For all his admiration of Hitchcock and fascination with his class, Fitzgerald was also coming to see the potential for destruction in the mix they represented of money and power.

Hitchcock made such a powerful impression during his life that he inspired film as well as literary characters. 

If you like to watch vintage films on TCM, try to catch a 1928 silent called The Smart Set, starring William Haines. The protagonist of this comedy, Tommy Van Buren, is a rich polo player hailing from Long Island. 

It’s a safe bet that only one out of a thousand people nowadays would know the original inspiration for this movie playboy, but audiences of the Twenties—especially if they followed the sports or society pages—would know exactly who was being lampooned.

If your only impression of this real-life polo player were derived from that film, or even Fitzgerald, you would come away with the impression that Hitchcock was immoral and/or idiotic. In fact, he was as good at his sport as nearly anyone who ever played it, and he was a hero of not one but two wars. 

As one of the “careless people,” Buchanan avoided responsibility; Hitchcock sought it out—and paid for it with his life.

One of his WWII buddies, director William A. Wellman, depicted Hitchcock, among other friends, in one of his final films, Lafayette Escadrille (1958). The role was played by Jody McCrea, the recently deceased son of actor Joel McCrea.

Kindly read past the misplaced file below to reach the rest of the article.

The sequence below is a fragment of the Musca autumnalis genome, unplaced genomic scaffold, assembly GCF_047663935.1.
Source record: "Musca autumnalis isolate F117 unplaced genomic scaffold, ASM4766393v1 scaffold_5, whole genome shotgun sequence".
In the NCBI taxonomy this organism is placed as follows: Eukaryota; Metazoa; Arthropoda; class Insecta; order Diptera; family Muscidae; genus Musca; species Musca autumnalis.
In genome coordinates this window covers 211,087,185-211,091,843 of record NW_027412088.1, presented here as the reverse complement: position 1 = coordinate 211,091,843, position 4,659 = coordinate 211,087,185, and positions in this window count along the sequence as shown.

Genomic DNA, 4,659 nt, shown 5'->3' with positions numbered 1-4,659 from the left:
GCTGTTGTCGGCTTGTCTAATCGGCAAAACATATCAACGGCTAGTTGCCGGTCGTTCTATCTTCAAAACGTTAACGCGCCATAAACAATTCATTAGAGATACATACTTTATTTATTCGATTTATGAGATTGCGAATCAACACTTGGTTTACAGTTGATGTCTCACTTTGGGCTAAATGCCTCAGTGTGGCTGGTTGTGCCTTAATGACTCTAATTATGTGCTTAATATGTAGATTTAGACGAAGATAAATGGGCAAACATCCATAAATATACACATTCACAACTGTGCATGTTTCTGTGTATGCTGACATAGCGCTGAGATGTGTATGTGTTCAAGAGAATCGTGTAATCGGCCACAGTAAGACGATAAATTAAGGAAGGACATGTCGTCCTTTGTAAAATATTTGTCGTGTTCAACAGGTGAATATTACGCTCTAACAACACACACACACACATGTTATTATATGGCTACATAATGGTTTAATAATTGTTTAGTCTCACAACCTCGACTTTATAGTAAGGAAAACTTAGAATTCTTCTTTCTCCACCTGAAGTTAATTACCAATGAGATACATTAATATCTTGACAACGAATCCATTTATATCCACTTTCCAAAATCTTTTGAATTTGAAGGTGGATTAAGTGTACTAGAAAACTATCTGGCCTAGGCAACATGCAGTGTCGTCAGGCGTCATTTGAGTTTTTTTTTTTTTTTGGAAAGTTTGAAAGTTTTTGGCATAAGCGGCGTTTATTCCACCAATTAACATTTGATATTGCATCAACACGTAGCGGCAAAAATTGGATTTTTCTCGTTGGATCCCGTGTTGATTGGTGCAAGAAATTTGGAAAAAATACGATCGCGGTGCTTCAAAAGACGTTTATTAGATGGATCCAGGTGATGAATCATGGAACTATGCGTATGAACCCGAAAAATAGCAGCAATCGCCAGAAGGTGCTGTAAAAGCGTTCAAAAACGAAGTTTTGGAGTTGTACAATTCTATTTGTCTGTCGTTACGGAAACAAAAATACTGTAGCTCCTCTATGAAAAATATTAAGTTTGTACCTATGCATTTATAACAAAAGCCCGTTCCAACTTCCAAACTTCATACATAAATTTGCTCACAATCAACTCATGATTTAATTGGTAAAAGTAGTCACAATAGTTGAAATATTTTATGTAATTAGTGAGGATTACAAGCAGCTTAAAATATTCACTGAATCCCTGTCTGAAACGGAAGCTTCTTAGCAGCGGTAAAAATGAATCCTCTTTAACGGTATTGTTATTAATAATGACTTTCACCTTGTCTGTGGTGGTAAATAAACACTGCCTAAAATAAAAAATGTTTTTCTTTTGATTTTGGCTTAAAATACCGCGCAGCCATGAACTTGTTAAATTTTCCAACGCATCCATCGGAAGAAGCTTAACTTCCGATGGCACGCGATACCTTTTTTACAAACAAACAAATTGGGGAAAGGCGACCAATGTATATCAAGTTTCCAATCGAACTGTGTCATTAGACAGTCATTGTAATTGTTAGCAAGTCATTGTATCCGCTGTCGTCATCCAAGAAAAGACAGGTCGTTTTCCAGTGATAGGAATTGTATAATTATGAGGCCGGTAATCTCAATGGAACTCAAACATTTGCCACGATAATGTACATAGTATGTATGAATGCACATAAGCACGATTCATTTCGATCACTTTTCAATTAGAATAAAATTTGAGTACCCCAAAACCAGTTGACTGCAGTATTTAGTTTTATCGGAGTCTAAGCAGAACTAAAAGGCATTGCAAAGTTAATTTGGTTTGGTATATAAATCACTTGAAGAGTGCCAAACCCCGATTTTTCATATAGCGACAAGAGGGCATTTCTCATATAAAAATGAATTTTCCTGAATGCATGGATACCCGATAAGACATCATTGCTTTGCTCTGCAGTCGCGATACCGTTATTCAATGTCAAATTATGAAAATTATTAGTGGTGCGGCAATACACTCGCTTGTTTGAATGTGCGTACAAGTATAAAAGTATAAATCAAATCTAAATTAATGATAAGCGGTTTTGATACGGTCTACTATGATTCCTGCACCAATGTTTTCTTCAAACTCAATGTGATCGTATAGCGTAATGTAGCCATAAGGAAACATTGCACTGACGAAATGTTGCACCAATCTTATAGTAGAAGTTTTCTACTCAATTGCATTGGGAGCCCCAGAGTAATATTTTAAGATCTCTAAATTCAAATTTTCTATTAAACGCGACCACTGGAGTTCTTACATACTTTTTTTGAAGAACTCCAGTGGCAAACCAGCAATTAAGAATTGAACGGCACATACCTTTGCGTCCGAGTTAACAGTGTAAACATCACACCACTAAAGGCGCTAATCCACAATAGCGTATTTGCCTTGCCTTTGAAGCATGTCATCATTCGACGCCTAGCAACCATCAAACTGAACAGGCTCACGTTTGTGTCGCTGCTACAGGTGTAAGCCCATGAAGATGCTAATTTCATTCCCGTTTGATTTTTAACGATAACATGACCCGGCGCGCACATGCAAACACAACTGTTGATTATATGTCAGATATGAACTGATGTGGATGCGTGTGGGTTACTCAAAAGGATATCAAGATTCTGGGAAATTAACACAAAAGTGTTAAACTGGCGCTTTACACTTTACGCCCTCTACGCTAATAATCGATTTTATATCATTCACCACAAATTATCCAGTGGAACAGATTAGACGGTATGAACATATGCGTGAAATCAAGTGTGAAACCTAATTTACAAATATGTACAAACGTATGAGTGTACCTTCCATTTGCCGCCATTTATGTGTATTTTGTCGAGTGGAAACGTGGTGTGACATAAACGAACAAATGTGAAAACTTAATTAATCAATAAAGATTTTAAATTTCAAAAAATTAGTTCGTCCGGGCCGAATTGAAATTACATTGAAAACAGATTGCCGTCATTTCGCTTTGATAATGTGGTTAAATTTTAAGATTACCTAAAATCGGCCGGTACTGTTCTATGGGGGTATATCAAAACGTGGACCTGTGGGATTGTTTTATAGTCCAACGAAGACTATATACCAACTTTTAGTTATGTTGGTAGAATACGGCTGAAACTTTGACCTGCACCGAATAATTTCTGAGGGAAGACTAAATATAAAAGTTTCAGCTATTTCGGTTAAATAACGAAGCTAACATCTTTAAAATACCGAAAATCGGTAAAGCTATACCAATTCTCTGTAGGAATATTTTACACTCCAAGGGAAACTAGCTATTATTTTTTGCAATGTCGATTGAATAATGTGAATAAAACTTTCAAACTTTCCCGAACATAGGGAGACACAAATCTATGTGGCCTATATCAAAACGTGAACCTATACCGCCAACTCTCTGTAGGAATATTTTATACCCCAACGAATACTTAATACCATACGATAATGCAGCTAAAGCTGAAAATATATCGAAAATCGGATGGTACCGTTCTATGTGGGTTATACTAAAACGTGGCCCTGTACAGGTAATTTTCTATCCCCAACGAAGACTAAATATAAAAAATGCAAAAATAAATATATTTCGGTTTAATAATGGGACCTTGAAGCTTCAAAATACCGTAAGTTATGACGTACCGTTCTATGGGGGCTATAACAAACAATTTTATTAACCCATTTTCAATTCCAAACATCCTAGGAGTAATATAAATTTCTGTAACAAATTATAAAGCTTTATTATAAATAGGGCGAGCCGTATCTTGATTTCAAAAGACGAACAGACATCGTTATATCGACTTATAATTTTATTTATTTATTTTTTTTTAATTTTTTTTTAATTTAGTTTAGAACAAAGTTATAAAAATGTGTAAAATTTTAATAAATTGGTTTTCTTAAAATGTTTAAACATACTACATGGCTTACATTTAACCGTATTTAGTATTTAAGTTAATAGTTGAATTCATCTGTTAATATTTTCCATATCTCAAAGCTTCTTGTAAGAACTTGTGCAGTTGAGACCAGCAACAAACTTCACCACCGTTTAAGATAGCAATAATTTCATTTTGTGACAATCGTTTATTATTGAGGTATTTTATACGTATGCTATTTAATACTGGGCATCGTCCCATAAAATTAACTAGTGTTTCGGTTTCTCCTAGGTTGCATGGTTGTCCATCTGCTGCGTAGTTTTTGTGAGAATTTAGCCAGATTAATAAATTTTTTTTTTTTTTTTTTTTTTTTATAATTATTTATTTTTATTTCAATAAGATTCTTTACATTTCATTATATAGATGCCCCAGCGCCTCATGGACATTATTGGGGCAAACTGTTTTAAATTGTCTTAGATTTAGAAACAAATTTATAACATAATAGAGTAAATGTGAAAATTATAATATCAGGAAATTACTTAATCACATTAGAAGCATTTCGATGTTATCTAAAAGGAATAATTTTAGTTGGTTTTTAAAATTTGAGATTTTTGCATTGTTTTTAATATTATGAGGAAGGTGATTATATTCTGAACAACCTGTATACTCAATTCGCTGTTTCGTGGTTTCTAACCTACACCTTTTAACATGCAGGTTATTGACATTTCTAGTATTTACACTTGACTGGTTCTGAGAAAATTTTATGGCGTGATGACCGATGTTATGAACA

While still only a teenager, Hitchcock tried to leave prep school and fight in the American army. Rebuffed as underage, he used family connections to Theodore Roosevelt and enlisted in the Lafayette Escadrille.

He had better luck than T.R.’s youngest son Quentin, a fellow teenage aviator, in surviving: Shot down over enemy lines, wounded, then held for six months, he managed to jump from a train transporting prisoners to another facility, endured eight days of hunger and cold, and eventually made his way to Switzerland. 

When the war was over, he’d been credited with two “kills,” won the Croix de guerre, and achieved a reputation for fearlessness that would last through the rest of his life.

You can sense that fearlessness in the photo accompanying this blog. Hitchcock, on the left, is displaying his aggressive, go-for-broke style in a polo match. His opponent doesn’t stand a chance.

(One aspect of Hitchcock’s game would not survive today: He’d come at an opponent at a sharp angle, bearing down hard—then pull up short. Nowadays, such a tactic would be deemed intimation, and outlawed.)

Polo skills were as much a family inheritance as the money that allowed Hitchcock to attend St. Paul’s prep school and Harvard.